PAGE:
On Thursday, October 8, 2009 an exhibition and silent auction will feature 114 works or art by 65 artists with cognitive, physical and mental disabilities. Billed as “Expressions,” this Elwyn Art Exhibition and Silent Auction will be held at Wilmington’s Blue Ball Barn in Wilmington, Delaware from 5:30 pm until 8:30 pm. Proceeds from the sale of the artwork will be shared between the artists and Elwyn Delaware, a sheltered workshop and vocational training center for people with developmental and/or physical disabilities.
Estate Sale: Friday – Sunday, October 2-4, 2009, 9479 Deramus Farm Court, Vienna, Virginia: European chandeliers, carpets, original artwork & paintings: Emerald Estate Sales
Estate Sale: Saturday, October 3, 2009, 4906 Tamaron Drive, Greensboro, North Carolina: Furniture, vintage clothing, costume & estate jewelry. 8 AM to 3 PM
Estate Sale: Saturday & Sunday, October 3 & 4, 2009, 10120 Sorrel Avenue, Potomac, Maryland: Art, furniture, lamps, rugs & clothing. 11 AM to 3 PM
Estate Sale: Saturday & Sunday, October 3 & 4, 2009, 44 Overlook Road, Locust Valley, New York: Antique furnishings, chandeliers, vintage lithographs, decorative accessories
Saturday & Sunday, October 3-4, 2009, Philip Weiss Auctions, Oceanside, New York: Pop Cultural Artifacts auction featuring 700 lots of including twelve Peter Max posters
Saturday, October 17, 2009, Weschler’s Auctioneers, Washington, DC: Fine Furniture and Decorations auction featuring over 500 lots including rugs
Friday - Sunday, November 13 - 15, 2009, Bertoia Auctions, Vineland, New Jersey: Vintage Toy auction featuring antique cast iron toys, vintage trains and holiday items
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Porcelain has been around since the Tang Dynasty in China, which lasted from 618-907 AD. It is the reason that porcelain settings at a dinner table are called China. However, some of the most beautiful porcelain in the world is produced in Europe, where porcelain kilns and factories started to spread in the 1500’s. One of the most famous porcelain names and collectors’ favorite is Meissen Porzellan of Germany.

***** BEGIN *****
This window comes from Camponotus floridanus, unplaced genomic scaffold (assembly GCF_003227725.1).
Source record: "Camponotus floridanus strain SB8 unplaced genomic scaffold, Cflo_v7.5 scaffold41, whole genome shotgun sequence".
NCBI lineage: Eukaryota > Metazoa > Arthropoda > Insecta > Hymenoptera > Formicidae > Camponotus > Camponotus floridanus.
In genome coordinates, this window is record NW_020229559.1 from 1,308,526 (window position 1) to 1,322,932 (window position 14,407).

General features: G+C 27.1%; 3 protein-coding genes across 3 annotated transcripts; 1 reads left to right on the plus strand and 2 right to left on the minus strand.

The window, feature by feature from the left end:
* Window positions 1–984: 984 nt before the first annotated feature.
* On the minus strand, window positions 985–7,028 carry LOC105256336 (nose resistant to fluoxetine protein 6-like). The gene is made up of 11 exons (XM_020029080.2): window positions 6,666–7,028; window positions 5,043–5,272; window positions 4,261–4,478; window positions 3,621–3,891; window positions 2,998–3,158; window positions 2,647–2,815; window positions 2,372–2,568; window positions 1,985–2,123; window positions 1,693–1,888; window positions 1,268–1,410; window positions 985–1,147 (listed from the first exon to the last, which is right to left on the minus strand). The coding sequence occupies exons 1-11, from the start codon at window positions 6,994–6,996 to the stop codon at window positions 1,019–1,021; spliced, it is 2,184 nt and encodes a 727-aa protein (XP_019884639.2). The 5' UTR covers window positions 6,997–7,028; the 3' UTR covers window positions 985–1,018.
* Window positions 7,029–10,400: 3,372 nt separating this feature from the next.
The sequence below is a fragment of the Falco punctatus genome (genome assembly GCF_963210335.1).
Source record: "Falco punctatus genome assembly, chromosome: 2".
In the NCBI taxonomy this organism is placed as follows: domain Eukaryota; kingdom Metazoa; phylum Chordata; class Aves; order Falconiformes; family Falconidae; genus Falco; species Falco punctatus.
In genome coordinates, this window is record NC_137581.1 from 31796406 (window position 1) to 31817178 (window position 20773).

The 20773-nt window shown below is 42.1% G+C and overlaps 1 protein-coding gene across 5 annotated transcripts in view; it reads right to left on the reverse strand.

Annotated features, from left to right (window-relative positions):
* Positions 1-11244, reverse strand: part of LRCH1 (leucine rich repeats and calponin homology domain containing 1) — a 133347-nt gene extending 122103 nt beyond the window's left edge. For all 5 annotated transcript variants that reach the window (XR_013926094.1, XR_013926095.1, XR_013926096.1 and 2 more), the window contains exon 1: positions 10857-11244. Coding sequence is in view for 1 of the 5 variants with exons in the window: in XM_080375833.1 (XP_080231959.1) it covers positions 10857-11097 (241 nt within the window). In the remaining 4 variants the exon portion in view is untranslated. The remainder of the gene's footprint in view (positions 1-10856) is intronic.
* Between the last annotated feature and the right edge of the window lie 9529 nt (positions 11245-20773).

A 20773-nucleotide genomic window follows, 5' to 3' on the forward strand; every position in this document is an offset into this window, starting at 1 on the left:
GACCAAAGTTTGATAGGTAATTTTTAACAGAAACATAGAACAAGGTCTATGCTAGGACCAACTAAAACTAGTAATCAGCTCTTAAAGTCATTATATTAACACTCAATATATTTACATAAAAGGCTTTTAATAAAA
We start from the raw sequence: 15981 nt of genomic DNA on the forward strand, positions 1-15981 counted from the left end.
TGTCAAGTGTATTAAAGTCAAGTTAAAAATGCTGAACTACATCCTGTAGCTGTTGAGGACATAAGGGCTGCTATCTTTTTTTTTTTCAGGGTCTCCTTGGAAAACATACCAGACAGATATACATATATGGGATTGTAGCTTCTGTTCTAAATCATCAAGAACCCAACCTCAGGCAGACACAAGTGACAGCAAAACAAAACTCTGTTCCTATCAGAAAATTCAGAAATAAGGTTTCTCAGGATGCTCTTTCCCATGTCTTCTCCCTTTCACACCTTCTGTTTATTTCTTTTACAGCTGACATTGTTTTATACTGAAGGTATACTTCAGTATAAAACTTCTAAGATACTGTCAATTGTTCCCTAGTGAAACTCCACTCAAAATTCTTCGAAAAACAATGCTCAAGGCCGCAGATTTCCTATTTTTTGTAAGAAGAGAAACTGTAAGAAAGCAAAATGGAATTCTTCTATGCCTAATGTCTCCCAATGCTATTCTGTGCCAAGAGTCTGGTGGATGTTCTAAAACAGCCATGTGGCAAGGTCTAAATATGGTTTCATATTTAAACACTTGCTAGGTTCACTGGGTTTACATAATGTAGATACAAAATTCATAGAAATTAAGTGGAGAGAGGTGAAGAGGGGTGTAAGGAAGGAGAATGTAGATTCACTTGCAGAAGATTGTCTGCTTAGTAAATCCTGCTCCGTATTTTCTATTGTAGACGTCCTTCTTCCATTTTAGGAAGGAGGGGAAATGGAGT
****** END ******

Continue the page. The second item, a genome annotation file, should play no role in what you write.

In the early 1700’s artists flocked to the town of Meissen, after hard paste porcelain, made with kaolin clay, was discovered by Johann Friedrich Böttger. However, the discovery of the hard paste porcelain has something of an interesting story; as Böttger was somewhat of a conman. He had convinced King August II (August the Strong) who was the Elector of Saxony that he could produce gold from worthless material. This plan backfired on Böttger because Augustus II decided to keep him all to himself and Böttger became his prisoner. There are reports that at one time he tried to flee to Prague and was recaptured.
Fortunately for him, while experimenting with his ideas of producing gold, Böttger met another man by the name of Ehrenfried Walther von Tschinhaus, who was working on producing glass and porcelain. After the death of Tschinhaus, Böttger continued the experimentation and refined the recipes left behind and Meissen Porzellan was born. Fascinated by the process, the beauty and the potential to make money, Augustus II moved the production of porcelain into his castle. He employed many of the artists, painters and sculptures to create some of the most stunning and colorful pieces that quickly became the favorites of royalty and the rich around Europe.
Some of their most famous pieces use an underglaze called Meissen Blue which was first introduced by Friedrich August Köttig and Meissen not only has produced dinner place settings but some of the most beautiful vases, figurines and other knick knacks and tchotchkes. Collectors need to beware that many others tried to copy their success and many fakes exist. One thing to look for of course is the Meissen Porzellan mark, which is some version of cross swords. The cross swords is said to be part of the Augustus’ coat of arms.
This Saturday October 3, 2009, Fabulous Finds will hold their Fall Barn Sale in Vienna, Virginia. This sale promises to have a big selection of fabulous antiques, vintage furniture and home decoration accessories. The Fabulous Finds Barn Sale will be held at 1870 Hunter Mill Road from 8 am until 4 pm. A portion of the proceeds from this sale are donated to the Susan J. Komen Foundation.
Celebrating its 12th year, the Gaithersburg Antiques and Collectibles Show will take place on Saturday and Sunday, October 3-4, 2009. This show will features a wide variety of antiques, collectibles, vintage glass, silver, antique advertising, estate and antique jewelry and much more. The Gaithersburg Antiques and Collectibles Show will be held at the Montgomery County Fairgrounds in Gaithersburg, Maryland.